Lisson Gallery is pleased to announce its first solo exhibition by Israeli artist Miri Segal opening at Lisson New Space on March 30. This will be her first solo exhibition in the UK and Europe.
Using video projection Miri Segal creates sensual, complex and immersive works, which, through illusion, challenge the empiricism of touch and sight.
In UnUn (too easy to ease), 1999, Segal projects a small video image of the sea, reminiscent of a picture hanging on the wall. The horizon is at eye level and the sound of the sea, along with a barely perceptible layer of music can be heard. Every few minutes, without warning, the sea surges forward advancing across the space toward the viewer consuming the walls and the floor on a realistic scale before reaching the viewers feet, whereby it recedes again after one second. The sudden motion of the approaching wave is accompanied by a burst of laughter. Here, Segal plays with a reversal of impact. Whereas it is expected that the viewer ideally opens up to the beauty of a work of art, this work literally opens up to the viewer. Touching and not touching, seeing and not quite seeing, are concepts which run through many of Segal’s works. It is often the viewer, sometimes the artist, who become both subject and object of the touch and of the gaze.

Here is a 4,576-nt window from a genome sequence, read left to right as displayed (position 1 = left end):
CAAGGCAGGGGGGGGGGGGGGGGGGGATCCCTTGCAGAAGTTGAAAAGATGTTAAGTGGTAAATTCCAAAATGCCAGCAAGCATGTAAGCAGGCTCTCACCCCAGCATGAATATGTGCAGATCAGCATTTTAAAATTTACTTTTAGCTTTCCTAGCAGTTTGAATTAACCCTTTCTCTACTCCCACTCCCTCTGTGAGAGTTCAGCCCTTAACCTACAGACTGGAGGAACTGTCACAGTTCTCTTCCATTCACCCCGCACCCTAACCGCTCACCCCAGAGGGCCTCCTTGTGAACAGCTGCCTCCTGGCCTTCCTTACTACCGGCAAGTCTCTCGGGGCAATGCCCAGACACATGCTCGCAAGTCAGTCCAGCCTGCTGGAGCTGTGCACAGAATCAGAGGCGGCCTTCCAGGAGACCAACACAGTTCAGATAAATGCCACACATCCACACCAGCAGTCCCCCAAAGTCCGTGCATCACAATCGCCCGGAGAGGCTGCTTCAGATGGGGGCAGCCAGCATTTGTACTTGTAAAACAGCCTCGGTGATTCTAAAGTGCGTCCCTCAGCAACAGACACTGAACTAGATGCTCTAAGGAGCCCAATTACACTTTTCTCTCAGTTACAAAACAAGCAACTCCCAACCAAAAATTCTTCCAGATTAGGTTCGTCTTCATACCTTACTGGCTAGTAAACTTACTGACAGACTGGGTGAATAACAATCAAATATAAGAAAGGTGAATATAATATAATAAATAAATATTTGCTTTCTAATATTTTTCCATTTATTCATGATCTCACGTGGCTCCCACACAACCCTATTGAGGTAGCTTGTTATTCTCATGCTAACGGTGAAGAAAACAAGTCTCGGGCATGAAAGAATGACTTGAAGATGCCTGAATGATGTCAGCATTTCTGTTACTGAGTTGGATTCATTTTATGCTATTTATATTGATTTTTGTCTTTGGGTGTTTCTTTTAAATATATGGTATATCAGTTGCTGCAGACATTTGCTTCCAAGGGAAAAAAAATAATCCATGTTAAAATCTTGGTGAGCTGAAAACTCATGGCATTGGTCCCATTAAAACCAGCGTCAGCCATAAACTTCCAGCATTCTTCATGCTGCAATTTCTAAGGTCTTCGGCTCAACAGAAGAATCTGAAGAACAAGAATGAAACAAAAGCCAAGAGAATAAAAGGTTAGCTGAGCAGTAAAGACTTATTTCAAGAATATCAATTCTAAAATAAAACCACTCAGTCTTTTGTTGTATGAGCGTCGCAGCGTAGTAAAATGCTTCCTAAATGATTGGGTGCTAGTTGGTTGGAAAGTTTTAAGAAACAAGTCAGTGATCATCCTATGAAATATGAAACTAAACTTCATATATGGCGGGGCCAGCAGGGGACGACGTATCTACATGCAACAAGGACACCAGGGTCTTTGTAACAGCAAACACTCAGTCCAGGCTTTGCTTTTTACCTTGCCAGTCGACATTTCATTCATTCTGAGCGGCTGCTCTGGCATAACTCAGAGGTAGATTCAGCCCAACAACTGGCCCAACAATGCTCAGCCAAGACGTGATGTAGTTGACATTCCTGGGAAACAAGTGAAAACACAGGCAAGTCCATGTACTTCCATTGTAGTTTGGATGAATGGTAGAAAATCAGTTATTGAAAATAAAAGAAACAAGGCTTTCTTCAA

Like most of her installations, Still life in Cucumber Season 2003 is highly lyrical. In this work the viewer enters a small room where one of the walls contains a window-shaped aperture. Opposite the “window” hangs a small mirror reflecting the viewer’s face. The film begins with a shot of a girl leaning against a wall, caressing herself, waiting. The viewer’s reflected image merges with the girl’s screened image, creating the illusion of contact between film and viewer. Tension mounts, triggered by the eroticism of the ‘untouching’ touch and the viewer’s embarrassment at the possibility of being caught in so intimate an act by other observers.
Alongside these works, Segal produces small-scale sculptural pieces. In Capital Hill no. 1 & no. 2, 2004, two identical piles of one-pound coins are displayed. The only difference between the two is their price: the cost of one pile is half its monetary value, the cost of the other is two times its monetary value.
Within a technological alienated medium, Miri Segal manages to make emotional, sensual and erotic art that is at once integrated yet removed from the viewer.
Segal lives and works in Tel-Aviv. She has a Ph.D in mathematics from Hebrew University of Jerusalem, Israel. Recent solo exhibitions include “Interfaces”, The Nathan Gottesdiener Foundation Israeli Art Prize, Tel Aviv Museum of Art, Tel Aviv, 2002, “Circular Acts” P.S.1 center of contemporary art, NY, NY, 2001, Dvir
Gallery, Tel Aviv, 1999. Group exhibitions include “Affirmative Action”, Tel Aviv Museum of Art, 2003, “Thin Skin” ICI, AXA Gallery, NY, NY., travelling throughout USA and Europe, 2002. Forthcoming exhibitions in 2004 include group show “Re-Search”, List, MIT Cambridge, MA. USA, “Love is in the air”, Zman Le’omanut, Tel Aviv and a solo exhibition at Dvir Gallery, Tel Aviv.